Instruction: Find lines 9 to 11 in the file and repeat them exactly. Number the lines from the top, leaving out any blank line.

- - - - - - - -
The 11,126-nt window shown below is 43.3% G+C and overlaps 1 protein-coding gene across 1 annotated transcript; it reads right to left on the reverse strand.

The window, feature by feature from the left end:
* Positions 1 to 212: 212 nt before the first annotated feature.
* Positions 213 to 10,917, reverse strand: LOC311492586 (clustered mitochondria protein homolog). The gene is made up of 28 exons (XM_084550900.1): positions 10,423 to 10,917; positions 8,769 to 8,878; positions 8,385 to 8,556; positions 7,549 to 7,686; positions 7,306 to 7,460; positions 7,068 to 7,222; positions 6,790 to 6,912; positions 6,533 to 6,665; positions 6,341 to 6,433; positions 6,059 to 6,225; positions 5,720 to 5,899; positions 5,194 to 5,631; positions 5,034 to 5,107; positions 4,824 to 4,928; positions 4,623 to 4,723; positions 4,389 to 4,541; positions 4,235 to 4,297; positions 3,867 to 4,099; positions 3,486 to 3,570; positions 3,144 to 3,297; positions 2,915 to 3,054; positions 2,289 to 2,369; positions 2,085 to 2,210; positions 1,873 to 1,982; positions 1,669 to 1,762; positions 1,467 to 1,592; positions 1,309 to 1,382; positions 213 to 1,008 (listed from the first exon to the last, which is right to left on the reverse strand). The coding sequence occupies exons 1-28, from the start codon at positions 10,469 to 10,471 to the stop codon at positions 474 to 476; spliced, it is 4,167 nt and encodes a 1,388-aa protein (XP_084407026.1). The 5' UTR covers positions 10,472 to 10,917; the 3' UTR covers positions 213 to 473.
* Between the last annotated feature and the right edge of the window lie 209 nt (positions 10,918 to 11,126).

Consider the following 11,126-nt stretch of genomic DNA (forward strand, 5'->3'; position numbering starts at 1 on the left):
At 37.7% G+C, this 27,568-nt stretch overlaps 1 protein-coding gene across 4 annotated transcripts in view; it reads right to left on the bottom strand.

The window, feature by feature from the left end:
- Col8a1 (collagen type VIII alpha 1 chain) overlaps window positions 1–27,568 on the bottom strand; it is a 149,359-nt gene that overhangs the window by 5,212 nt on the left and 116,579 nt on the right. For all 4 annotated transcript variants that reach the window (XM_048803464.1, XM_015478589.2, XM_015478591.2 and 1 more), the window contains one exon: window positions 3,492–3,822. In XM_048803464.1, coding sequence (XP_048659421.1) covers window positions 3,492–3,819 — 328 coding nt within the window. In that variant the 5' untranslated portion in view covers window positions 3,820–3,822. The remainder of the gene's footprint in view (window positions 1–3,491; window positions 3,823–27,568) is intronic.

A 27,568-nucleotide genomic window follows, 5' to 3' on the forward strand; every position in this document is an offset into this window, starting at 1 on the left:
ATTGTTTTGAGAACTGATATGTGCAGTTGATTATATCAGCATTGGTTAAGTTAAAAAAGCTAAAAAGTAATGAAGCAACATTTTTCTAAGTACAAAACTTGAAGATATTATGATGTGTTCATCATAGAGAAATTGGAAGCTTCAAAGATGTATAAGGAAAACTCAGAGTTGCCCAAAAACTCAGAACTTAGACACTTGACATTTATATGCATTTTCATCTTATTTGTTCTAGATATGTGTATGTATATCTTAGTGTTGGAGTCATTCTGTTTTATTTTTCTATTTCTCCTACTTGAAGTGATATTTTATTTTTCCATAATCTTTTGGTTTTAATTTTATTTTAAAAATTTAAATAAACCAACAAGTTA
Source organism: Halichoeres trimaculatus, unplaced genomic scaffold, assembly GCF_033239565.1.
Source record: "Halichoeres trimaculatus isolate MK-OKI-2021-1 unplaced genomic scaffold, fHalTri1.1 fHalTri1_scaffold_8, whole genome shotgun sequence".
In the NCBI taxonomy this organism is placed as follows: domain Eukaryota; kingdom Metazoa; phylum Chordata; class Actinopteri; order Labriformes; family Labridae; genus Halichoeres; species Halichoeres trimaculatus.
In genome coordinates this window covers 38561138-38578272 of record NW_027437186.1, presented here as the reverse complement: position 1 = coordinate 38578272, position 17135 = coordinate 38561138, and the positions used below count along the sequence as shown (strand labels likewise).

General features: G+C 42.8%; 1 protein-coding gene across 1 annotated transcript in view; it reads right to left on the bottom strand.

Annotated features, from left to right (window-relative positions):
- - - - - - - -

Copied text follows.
- Col8a1 (collagen type VIII alpha 1 chain) overlaps window positions 1–27,568 on the bottom strand; it is a 149,359-nt gene that overhangs the window by 5,212 nt on the left and 116,579 nt on the right. For all 4 annotated transcript variants that reach the window (XM_048803464.1, XM_015478589.2, XM_015478591.2 and 1 more), the window contains one exon: window positions 3,492–3,822. In XM_048803464.1, coding sequence (XP_048659421.1) covers window positions 3,492–3,819 — 328 coding nt within the window. In that variant the 5' untranslated portion in view covers window positions 3,820–3,822. The remainder of the gene's footprint in view (window positions 1–3,491; window positions 3,823–27,568) is intronic.

A 27,568-nucleotide genomic window follows, 5' to 3' on the forward strand; every position in this document is an offset into this window, starting at 1 on the left:
ATTGTTTTGAGAACTGATATGTGCAGTTGATTATATCAGCATTGGTTAAGTTAAAAAAGCTAAAAAGTAATGAAGCAACATTTTTCTAAGTACAAAACTTGAAGATATTATGATGTGTTCATCATAGAGAAATTGGAAGCTTCAAAGATGTATAAGGAAAACTCAGAGTTGCCCAAAAACTCAGAACTTAGACACTTGACATTTATATGCATTTTCATCTTATTTGTTCTAGATATGTGTATGTATATCTTAGTGTTGGAGTCATTCTGTTTTATTTTTCTATTTCTCCTACTTGAAGTGATATTTTATTTTTCCATAATCTTTTGGTTTTAATTTTATTTTAAAAATTTAAATAAACCAACAAGTTA